Comic Review: What If Thor Battled Conan?

Published: June, 1983
Written by: Alan Zelenetz
Art by: Ron Wilson
Based on: Conan the Barbarian by Robert E. Howard

Marvel Comics, 37 Pages

Review:

I’m planning to review many of the classic What If? stories but in doing so, I wanted to start with the ones featuring Conan first. This is the second of the four Conan stories.

While Conan briefly crossed over with Peter Parker and Mary Jane Watson in his first What If? tale, it was just a small cameo by Spider-Man and his future wife and the characters didn’t actually interact. This story, however, is the first time that Conan actually has fisticuffs with an iconic Marvel character.

The comic also features Conan villain Thoth-Amon, a brief appearance by Loki and a strange, bonkers appearance by Crom, who shows that he just doesn’t have time for Thor’s shit.

The comic’s title is somewhat misleading, as Thor and Conan do actually battle but it’s pretty short and they start working together to try and figure out how to get Thor back home, as he’s trapped in Conan’s realm and time.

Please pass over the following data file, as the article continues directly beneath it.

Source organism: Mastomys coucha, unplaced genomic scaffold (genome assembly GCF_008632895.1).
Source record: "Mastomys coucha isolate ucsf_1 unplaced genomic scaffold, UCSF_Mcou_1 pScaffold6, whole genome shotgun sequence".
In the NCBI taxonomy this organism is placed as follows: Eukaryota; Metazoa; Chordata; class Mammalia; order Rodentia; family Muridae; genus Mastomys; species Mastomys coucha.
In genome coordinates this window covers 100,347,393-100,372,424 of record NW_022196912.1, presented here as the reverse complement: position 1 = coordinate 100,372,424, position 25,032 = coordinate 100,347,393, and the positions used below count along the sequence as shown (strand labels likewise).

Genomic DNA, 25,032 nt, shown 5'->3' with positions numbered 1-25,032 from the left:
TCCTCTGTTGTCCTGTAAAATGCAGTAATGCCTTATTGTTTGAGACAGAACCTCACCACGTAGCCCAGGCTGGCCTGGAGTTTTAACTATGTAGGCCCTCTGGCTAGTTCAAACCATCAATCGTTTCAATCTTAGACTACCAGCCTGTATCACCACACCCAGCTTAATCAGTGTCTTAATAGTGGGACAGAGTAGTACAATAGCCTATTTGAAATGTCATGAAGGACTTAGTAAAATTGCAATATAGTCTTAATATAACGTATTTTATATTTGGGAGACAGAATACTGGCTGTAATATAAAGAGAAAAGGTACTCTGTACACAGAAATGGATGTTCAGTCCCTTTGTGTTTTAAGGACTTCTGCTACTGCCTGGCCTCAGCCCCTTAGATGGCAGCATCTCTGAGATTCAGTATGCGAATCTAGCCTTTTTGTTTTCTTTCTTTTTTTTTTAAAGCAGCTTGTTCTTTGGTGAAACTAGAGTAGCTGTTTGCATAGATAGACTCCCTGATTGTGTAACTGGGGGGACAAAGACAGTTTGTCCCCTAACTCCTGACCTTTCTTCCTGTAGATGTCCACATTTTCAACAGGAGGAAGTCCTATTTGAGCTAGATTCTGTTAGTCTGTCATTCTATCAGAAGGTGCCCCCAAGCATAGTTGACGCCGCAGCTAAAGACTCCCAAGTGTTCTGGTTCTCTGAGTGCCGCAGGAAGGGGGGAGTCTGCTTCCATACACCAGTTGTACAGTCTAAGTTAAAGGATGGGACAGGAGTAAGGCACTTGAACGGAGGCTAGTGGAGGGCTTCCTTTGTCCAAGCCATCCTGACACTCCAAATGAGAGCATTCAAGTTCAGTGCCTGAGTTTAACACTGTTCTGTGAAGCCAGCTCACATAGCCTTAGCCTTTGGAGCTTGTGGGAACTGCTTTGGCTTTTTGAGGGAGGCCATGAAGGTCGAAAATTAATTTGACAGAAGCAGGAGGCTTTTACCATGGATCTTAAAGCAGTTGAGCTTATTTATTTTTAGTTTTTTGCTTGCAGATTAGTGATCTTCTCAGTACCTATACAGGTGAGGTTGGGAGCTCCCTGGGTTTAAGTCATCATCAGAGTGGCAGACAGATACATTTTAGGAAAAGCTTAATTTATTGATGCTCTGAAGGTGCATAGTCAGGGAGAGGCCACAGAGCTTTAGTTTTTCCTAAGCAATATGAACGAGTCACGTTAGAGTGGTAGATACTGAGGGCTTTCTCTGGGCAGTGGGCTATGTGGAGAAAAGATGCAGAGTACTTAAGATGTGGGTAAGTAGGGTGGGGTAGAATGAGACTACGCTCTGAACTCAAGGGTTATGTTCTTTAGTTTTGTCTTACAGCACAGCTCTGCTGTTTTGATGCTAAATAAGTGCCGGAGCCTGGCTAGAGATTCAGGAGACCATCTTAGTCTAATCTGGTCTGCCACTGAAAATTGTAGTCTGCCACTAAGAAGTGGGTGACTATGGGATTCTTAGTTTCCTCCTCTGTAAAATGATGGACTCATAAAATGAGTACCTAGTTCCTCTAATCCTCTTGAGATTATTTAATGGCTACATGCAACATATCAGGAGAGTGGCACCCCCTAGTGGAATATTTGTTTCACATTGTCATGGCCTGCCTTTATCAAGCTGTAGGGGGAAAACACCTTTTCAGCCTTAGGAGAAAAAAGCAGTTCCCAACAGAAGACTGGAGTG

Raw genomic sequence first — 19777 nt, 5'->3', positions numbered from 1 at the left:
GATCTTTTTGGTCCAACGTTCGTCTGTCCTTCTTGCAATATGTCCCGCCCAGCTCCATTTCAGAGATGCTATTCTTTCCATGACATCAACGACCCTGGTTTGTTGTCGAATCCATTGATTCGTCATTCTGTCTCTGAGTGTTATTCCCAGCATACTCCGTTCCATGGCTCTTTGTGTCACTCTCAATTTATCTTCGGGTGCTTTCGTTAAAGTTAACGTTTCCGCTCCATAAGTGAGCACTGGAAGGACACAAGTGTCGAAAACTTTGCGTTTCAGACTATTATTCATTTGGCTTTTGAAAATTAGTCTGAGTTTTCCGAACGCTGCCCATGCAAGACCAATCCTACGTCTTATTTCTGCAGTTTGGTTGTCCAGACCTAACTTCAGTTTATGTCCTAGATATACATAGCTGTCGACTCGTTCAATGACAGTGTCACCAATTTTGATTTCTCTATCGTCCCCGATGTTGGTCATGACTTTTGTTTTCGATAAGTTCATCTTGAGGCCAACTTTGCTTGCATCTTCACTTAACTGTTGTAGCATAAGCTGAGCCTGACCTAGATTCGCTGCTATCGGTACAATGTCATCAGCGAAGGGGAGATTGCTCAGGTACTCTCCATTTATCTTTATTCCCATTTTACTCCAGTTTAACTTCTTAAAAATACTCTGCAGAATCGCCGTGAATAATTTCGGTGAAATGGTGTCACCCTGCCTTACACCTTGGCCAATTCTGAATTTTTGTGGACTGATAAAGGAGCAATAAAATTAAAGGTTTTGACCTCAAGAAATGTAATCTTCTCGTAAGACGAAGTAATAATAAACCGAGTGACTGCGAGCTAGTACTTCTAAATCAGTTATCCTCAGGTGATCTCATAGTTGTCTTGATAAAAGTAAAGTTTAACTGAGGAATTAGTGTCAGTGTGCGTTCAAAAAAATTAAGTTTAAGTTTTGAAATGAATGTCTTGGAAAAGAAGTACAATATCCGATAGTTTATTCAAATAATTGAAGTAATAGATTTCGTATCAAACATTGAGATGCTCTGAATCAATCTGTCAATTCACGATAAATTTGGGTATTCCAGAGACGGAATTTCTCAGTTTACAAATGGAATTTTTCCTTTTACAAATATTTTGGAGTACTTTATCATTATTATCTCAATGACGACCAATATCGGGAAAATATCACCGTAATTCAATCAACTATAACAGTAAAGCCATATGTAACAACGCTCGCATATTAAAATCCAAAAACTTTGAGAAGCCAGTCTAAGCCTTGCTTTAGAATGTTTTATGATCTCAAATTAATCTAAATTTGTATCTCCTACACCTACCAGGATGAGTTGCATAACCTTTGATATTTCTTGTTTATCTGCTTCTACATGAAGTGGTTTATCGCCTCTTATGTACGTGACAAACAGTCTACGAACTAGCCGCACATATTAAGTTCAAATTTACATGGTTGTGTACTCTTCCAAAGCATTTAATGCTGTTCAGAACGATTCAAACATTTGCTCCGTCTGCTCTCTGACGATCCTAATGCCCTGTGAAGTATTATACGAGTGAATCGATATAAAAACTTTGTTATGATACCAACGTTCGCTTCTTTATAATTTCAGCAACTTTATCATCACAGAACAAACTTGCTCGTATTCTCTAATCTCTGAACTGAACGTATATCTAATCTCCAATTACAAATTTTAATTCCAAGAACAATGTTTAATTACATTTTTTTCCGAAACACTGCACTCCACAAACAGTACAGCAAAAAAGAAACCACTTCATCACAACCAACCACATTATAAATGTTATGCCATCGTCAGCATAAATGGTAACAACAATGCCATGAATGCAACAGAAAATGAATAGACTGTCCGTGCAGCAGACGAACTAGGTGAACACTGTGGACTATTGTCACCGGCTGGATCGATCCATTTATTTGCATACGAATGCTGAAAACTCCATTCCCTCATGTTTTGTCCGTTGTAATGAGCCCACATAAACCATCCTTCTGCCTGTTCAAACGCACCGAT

The setup for this is pretty basic. Thor follows Loki into a cave and ends up in a different time and place. Part of me was kind of hoping to see Loki team up with Thoth-Amon but that didn’t happen.

Overall, this was a pretty cool read but the scene with Thor meeting Crom felt really out of place, strange and as if the writer didn’t really know much about Conan lore. Crom isn’t like Odin, just chilling on a throne for anyone to confront and chat with.

This isn’t my favorite of the Conan What If? stories but none of them are bad and they’re all amusing and entertaining in their own unique way.